Many, if not most households, now use some type of video streaming player on at least one of the televisions in their homes.
One of the most popular and cost-effective players is the Google Chromecast, which offers a number of features that cannot be found on other streaming video players.
Whether you’ve already purchased a Google Chromecast or plan to purchase one in the near future, we’ve provided a few tips for setting up your Chromecast, as well as an overview of the Chromecast and its chief competitors. Read on to learn more.
What is Google Chromecast?
Google Chromecast is an internet-based device that allows users to stream a number of music and video services directly through their television.
The Chromecast is most often used to play services such as Netflix, Hulu, and YouTube, but can be used in a number of ways to put online music and video content onto a television.
The device is generally priced around $35 USD, putting it in the same class as the Roku Express Streaming Stick and the Amazon Fire TV stick.
A primary drawback of the Chromecast is that it requires an internet connection to stream content, though the unit does include 2GB of storage and 512 MB of memory. The full specifications and comparison to the Roku and Fire TV stick will be discussed below.
That said, the Google Chromecast compares favorably to other streaming players in its class, and would be among the top considerations for most buyers based on availability, affordability, and functionality.
Why Choose Google Chromecast?
The Google Chromecast rests amidst a sea of sling boxes and streaming sticks, as there are now 10-12 (or more options) on the market for streaming internet video service into one’s home.
One of the unit’s major distinctions is that it does not come with a remote as Roku Express Streaming Stick does. Chromecast users will need to use a smartphone to operate the device.
This system has its own list of pros and cons.
While some users will appreciate the simplicity of not having to learn and use another remote control, a common complaint of the Chromecast – particularly the base model – is connectivity problems with their smartphone and the tendency of the app to automatically log off.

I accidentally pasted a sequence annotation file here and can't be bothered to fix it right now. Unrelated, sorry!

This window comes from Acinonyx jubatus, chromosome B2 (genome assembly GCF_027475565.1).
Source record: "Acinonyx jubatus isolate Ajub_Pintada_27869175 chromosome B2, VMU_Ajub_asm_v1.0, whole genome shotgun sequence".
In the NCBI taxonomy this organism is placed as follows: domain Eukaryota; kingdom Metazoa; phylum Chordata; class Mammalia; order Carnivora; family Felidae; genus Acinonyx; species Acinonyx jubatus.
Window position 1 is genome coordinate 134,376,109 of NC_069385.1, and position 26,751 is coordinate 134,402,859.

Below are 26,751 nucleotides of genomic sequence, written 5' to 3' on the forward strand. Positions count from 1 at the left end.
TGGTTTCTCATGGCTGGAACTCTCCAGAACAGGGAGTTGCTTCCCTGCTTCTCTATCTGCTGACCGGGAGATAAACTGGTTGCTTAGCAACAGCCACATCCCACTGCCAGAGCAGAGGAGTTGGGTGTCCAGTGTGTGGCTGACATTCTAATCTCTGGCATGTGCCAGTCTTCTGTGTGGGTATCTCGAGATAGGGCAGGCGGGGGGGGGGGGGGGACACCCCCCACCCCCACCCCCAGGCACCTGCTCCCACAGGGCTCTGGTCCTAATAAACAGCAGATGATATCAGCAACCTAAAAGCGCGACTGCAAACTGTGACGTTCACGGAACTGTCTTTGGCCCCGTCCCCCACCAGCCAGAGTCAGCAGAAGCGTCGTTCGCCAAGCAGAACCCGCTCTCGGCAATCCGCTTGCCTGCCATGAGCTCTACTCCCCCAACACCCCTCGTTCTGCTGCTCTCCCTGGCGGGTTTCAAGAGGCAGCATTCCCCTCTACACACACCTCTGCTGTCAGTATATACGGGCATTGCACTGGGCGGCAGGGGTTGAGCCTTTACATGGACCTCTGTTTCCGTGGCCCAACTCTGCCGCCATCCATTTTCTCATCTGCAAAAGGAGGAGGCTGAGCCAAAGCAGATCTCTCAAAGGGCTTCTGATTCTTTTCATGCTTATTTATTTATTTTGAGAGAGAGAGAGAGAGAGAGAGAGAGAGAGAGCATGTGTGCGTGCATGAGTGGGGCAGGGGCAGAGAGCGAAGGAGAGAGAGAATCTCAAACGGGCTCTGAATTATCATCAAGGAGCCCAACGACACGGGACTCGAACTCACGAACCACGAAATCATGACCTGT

Assuming that the use of a smartphone isn’t a consideration, the Chromecast provides an affordable, competitive streaming device in the same league as the Roku Express stick and the Amazon Fire TV stick.
Another option for users who demand high-definition content is the Google Chromecast Ultra, which can broadcast gorgeous 4K HDR content for double the price ($70 USD) of the standard Chromecast.
The Chromecast Ultra operates almost identically to the regular Chromecast, basically featuring the same advantages, disadvantages, and functionality. It does provide a slightly smoother interface, but the clarity of the stream would be the main reason most users would upgrade from a standard Chromecast.
The Chromecast unit has two basic connections: an electrical connection into an outlet or surge protector, and a USB connection that ports into a television.
Google recommends that users plug the Chromecast unit into one of their television’s USB ports first, then plug the unit’s power adapter into the Chromecast.
Next, users should connect the power adapter to an electrical supply, either by plugging the power adapter cable into an outlet or a surge protector.
Google strongly recommends that the provided power adapter be used for operating the Chromecast. Aftermarket or second-hand power adapter could cause the unit to fail.
Note that older-style televisions without USB ports will not be compatible with the Google Chromecast.
Once the unit is installed properly and connected to an electrical supply, users will want to connect both their mobile phone and the Chromecast to the same wi-fi network. Note that the Chromecast will not function if the control phone and the Chromecast are on different wireless networks.
The Chromecast can also be operated from a laptop or tablet, in the event the user is unable or does not wish to use her or his smartphone.
Once users have downloaded the Google Home app, they can begin to “cast” music and streaming video content to their television.
Google also provides detailed instructions for setting up the device once the physical installation is complete.
Here is an overview: